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Phenotypic differences between African and white patients with motor neuron disease: a case-control study

Abstract

There is increasing evidence that race may affect the phenotype in some neurodegenerative diseases. To investigate this in motor neuron disease a retrospective case-control study has been carried out on 15 negroid African and 45 white patients with the disease seen over 8 years. Each African was compared with three age and sex matched white patients with motor neuron disease. There were no statistically significant differences in age of onset or the mean duration of disease in the two groups. The chance of presenting with the “flail arm” variant of motor neuron disease was four times as high in the African group than the white group (odds ratio 4.33, p=0.05, 95% confidence interval 0.99–18.92). Although no overall differences in survival were seen between the two groups, in those with the flail arm variant, four out of the six African patients had died whereas all six white arm patients were alive at the censoring date of 1 January 1999 (median follow up 38.5 months). It is concluded that race may influence the phenotype and progression of motor neuron disease.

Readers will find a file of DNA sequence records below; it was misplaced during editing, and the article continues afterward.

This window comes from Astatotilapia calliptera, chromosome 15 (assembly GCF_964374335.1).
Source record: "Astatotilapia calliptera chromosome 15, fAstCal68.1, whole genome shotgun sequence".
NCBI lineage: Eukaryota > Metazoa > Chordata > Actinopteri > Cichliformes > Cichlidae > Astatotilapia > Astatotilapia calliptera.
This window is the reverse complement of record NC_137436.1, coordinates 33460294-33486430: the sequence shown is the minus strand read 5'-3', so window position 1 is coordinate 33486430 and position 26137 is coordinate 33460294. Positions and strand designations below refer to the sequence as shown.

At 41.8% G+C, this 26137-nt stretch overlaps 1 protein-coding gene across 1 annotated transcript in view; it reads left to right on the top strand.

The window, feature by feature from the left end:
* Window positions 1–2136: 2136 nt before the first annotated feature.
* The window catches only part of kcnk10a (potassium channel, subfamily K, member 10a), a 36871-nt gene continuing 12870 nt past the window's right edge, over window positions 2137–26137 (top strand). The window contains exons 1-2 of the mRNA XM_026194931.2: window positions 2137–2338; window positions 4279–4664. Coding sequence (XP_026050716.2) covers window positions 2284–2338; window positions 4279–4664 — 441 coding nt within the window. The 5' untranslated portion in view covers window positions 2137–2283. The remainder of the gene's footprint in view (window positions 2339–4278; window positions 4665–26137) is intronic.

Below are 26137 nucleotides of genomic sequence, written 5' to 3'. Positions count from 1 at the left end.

• motor neuron disease
  • race
  • phenotype
  • flail arm variant
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